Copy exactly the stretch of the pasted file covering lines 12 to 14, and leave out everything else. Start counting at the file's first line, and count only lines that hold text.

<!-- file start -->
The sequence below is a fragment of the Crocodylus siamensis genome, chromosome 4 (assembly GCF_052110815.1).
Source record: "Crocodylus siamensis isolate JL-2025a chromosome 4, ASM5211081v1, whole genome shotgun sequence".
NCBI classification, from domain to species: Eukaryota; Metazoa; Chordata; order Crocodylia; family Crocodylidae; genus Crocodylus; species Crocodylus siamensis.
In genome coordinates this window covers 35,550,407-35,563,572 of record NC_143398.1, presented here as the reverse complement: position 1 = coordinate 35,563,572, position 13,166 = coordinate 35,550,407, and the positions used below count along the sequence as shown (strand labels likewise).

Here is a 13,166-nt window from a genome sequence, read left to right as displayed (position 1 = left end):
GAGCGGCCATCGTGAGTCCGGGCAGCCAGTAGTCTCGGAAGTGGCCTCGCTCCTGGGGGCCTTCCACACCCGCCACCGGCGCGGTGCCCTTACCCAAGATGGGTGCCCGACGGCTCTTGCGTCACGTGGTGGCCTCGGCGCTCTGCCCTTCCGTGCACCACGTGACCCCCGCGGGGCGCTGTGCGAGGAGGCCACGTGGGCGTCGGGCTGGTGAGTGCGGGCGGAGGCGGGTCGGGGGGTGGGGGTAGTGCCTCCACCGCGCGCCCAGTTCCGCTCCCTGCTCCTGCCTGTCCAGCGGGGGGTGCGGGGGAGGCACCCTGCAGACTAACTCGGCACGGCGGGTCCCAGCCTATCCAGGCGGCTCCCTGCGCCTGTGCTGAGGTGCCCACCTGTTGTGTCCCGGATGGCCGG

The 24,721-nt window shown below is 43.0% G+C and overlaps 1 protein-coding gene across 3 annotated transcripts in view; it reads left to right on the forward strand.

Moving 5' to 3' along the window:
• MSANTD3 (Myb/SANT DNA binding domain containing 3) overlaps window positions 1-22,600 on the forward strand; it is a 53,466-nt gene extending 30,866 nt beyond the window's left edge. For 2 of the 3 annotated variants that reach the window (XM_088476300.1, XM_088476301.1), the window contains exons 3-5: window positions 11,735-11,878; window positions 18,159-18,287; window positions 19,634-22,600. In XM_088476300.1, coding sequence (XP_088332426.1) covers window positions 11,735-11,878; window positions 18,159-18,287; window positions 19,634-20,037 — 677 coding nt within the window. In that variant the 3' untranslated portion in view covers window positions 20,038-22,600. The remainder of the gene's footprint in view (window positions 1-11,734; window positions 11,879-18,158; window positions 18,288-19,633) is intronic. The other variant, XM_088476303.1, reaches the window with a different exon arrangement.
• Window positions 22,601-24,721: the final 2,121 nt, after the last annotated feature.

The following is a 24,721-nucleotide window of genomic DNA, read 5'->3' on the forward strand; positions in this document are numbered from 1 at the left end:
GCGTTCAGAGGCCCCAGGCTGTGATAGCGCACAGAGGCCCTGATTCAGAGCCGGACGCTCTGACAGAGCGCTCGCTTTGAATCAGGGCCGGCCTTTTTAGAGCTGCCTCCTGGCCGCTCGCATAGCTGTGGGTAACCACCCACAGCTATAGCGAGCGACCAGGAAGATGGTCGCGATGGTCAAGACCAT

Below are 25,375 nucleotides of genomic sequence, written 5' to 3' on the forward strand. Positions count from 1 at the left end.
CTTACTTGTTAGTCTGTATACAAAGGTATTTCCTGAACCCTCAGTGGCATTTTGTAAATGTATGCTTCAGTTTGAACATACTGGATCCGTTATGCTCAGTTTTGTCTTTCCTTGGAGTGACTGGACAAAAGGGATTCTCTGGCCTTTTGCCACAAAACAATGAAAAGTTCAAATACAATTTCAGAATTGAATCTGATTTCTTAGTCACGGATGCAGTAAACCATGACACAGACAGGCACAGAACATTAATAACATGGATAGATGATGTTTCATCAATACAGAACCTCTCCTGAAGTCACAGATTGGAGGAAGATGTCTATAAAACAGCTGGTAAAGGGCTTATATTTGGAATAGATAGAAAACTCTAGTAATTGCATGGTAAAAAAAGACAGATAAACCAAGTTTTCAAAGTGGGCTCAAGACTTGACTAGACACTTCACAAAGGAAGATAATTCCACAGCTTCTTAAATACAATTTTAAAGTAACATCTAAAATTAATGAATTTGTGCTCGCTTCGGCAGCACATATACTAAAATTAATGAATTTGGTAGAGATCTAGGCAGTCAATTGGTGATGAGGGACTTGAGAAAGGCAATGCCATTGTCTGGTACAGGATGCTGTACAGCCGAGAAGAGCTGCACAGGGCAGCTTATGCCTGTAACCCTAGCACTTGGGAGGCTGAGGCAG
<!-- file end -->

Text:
GCGTTCAGAGGCCCCAGGCTGTGATAGCGCACAGAGGCCCTGATTCAGAGCCGGACGCTCTGACAGAGCGCTCGCTTTGAATCAGGGCCGGCCTTTTTAGAGCTGCCTCCTGGCCGCTCGCATAGCTGTGGGTAACCACCCACAGCTATAGCGAGCGACCAGGAAGATGGTCGCGATGGTCAAGACCAT

Below are 25,375 nucleotides of genomic sequence, written 5' to 3' on the forward strand. Positions count from 1 at the left end.
CTTACTTGTTAGTCTGTATACAAAGGTATTTCCTGAACCCTCAGTGGCATTTTGTAAATGTATGCTTCAGTTTGAACATACTGGATCCGTTATGCTCAGTTTTGTCTTTCCTTGGAGTGACTGGACAAAAGGGATTCTCTGGCCTTTTGCCACAAAACAATGAAAAGTTCAAATACAATTTCAGAATTGAATCTGATTTCTTAGTCACGGATGCAGTAAACCATGACACAGACAGGCACAGAACATTAATAACATGGATAGATGATGTTTCATCAATACAGAACCTCTCCTGAAGTCACAGATTGGAGGAAGATGTCTATAAAACAGCTGGTAAAGGGCTTATATTTGGAATAGATAGAAAACTCTAGTAATTGCATGGTAAAAAAAGACAGATAAACCAAGTTTTCAAAGTGGGCTCAAGACTTGACTAGACACTTCACAAAGGAAGATAATTCCACAGCTTCTTAAATACAATTTTAAAGTAACATCTAAAATTAATGAATTTGTGCTCGCTTCGGCAGCACATATACTAAAATTAATGAATTTGGTAGAGATCTAGGCAGTCAATTGGTGATGAGGGACTTGAGAAAGGCAATGCCATTGTCTGGTACAGGATGCTGTACAGCCGAGAAGAGCTGCACAGGGCAGCTTATGCCTGTAACCCTAGCACTTGGGAGGCTGAGGCAG